Of course, as soon as you post on your blog, you invite a response. If you have posted something controversial, it is possible that you will elicit a strong response or even something vitriolic. So to safeguard common decency I have chosen to moderate my blog. This means that any comment is first sent to me by e-mail and I then have three options: firstly to publish the comment in full; secondly to reject the comment; and thirdly to edit the comment i.e. to remove parts that I judge to be inappropriate.
My self-imposed rule is to publish all comments received unless I consider them to be libellous, racist, contain language I find offensive, or I consider might damage me personally by being associated with the blog. To date I have published all comments received except one, and that was received after I had closed a thread on the grounds that the story to which the comment related was old news.
I have recently been accused in a local newspaper of approving a comment and placing it in a prominent position on the blog. I neither approve nor disapprove of any comments, I merely choose to publish, reject or moderate them. I am incapable of placing a comment in any particular position - first come, first served.
The final rule I have is that I generally will not respond to any comment posted by anyone I don’t know. This is because I believe that responsible blogging is best served by the absence of anonymity.
Thursday, 20 November 2008
However, I think that there are important lessons for the electorate in this episode. The people who have consistently voted for John seem to have been prompted by a variety of motives; some have voted because they, and we, all love John and have admired the way he has conducted himself throughout. This is a positive vote for John. Others appear to have voted for John because, by doing so, it’s one in the eye for the judges, whose comments have revealed an increasing frustration with having their expert views ignored by the public. This is rather a negative vote, voters have taken this as an opportunity to rebel against the perceived authority of the experts.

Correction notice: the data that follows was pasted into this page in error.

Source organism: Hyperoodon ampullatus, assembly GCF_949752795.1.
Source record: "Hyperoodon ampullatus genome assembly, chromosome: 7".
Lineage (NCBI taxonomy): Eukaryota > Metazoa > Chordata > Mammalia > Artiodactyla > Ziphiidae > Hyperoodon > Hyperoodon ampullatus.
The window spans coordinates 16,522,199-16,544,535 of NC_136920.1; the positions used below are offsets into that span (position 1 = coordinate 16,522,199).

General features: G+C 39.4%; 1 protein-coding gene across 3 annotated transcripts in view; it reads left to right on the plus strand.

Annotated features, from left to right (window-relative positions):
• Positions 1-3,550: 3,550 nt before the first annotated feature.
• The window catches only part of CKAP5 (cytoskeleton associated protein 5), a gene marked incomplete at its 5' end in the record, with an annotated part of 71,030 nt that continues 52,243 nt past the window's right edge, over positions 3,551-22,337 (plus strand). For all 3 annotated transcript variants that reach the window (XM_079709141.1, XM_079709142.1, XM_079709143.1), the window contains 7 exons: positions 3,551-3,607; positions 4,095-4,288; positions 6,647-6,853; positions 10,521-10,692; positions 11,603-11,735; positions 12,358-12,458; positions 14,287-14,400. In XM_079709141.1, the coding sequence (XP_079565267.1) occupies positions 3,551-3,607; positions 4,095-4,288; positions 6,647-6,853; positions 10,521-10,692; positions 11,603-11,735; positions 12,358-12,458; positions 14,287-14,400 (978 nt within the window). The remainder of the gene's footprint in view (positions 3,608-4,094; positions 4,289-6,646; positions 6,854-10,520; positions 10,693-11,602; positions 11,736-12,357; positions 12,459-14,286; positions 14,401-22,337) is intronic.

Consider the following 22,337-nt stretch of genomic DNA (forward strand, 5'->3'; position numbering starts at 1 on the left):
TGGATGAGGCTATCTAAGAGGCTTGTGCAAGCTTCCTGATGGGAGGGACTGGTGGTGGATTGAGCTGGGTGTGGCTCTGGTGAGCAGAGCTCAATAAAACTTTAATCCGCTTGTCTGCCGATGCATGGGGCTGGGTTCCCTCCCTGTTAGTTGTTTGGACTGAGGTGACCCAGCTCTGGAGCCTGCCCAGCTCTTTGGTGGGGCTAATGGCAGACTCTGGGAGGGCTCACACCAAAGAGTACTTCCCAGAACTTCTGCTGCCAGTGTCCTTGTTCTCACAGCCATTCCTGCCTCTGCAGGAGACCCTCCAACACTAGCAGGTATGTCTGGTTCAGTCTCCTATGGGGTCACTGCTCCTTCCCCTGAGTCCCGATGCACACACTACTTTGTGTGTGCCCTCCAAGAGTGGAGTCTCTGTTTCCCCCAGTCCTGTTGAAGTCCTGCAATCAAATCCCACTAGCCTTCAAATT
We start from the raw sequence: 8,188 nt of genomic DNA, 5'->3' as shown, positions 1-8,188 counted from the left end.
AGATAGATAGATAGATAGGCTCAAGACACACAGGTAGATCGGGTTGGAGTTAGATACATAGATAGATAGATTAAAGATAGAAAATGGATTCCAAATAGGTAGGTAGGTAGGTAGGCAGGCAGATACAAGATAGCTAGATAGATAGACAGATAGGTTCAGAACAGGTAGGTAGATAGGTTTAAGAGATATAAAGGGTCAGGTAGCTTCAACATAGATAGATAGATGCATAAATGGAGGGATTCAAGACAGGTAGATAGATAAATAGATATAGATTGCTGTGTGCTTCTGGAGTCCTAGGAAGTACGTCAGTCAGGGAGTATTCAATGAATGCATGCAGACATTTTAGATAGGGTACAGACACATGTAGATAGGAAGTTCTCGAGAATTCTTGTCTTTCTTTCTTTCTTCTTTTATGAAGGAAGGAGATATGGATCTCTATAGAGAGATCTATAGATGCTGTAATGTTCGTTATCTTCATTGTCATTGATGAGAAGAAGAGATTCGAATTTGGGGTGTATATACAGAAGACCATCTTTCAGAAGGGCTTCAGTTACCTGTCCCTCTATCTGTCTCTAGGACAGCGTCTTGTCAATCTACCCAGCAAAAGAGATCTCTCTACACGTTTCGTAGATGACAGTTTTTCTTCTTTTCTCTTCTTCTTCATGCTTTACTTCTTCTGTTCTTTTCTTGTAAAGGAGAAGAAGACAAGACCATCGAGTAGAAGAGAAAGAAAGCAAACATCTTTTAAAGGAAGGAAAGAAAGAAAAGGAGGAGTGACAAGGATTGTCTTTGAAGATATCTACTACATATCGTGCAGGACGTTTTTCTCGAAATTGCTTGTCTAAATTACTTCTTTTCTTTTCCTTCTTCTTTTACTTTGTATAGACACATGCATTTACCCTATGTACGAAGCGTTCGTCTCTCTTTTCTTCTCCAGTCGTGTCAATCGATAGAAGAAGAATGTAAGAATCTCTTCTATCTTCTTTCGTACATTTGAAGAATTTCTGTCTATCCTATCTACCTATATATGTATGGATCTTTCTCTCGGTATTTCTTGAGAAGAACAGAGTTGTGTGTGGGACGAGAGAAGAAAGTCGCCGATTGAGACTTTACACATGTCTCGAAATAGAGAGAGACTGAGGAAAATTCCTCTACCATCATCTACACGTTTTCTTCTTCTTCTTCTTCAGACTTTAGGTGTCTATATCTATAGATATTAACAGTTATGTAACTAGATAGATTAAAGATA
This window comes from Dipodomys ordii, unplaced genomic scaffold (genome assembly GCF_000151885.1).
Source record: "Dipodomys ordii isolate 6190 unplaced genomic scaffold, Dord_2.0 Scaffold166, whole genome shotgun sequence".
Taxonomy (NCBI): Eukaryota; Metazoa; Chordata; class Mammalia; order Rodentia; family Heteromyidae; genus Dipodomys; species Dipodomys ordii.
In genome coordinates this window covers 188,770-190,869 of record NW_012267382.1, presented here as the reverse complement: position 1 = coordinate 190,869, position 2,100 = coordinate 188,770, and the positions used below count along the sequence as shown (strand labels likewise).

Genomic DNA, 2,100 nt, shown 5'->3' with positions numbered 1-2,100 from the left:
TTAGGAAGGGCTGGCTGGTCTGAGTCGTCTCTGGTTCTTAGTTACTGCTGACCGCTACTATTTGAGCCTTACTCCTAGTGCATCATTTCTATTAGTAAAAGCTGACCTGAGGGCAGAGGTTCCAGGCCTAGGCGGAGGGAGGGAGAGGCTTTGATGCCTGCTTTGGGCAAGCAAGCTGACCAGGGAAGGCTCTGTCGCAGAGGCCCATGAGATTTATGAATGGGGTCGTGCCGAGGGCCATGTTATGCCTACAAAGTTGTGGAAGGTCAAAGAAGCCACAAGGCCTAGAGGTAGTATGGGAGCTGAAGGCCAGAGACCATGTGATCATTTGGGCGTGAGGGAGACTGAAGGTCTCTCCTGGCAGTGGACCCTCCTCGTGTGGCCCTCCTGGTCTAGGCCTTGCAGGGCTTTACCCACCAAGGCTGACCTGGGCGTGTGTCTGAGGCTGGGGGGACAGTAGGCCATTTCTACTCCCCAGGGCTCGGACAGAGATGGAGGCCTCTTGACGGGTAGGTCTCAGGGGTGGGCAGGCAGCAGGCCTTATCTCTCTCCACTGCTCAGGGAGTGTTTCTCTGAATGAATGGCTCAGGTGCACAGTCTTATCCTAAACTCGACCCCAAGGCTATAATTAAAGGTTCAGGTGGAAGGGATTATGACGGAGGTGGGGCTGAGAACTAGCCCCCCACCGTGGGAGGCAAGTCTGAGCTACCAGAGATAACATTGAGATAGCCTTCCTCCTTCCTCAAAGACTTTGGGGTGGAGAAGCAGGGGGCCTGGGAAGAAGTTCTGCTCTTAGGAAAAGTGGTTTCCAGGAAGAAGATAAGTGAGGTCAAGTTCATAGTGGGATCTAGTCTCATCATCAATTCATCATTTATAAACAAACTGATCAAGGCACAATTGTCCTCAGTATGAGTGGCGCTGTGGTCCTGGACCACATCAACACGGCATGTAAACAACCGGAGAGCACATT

In a small way, what this illustrates is the inherent dangers in the practice of holding referenda. The question on which the callers of the referendum seek guidance from the electorate, assuming it is balanced, is ostensibly about an important issue that requires a yes or no answer. There is an underlying, and some may argue, naïve assumption that voters will take the question at face value and give an honest, rational answer. Recent experiences of national referenda would suggest that this assumption is not and can never, be tenable. Too often, the electorate will answer a referendum influenced by a whole load of quite irrelevant factors, outrageous allegations, and quite irrational fears – all of which have little or nothing to do with the issue on which the referendum has been called.
If we ever get a referendum in Wales on the extension of powers for the Welsh Assembly Government, then you can be assured the answer will reflect the views of the electorate on a whole raft of issues, national,, local and individual, some of which will have little or no relevance to the question posed. Indeed, recent referenda in the UK, and in Europe, tend to give little more that an indication of general well-being.
Tuesday, 18 November 2008
A quick look at the BBC Mid Wales web page this morning makes gloomy reading. There are eleven stories featured, five of them contain reports about sudden deaths and two others feature arson and arrest. Here are the relevant headlines:
One person killed in house fire
Tributes after teen’s canoe death
Driver killed as van hits bridge
Driver appeal over death near pub
Inquest into death of man in lake
Arson warning after farm blazes
Two arrests after car collision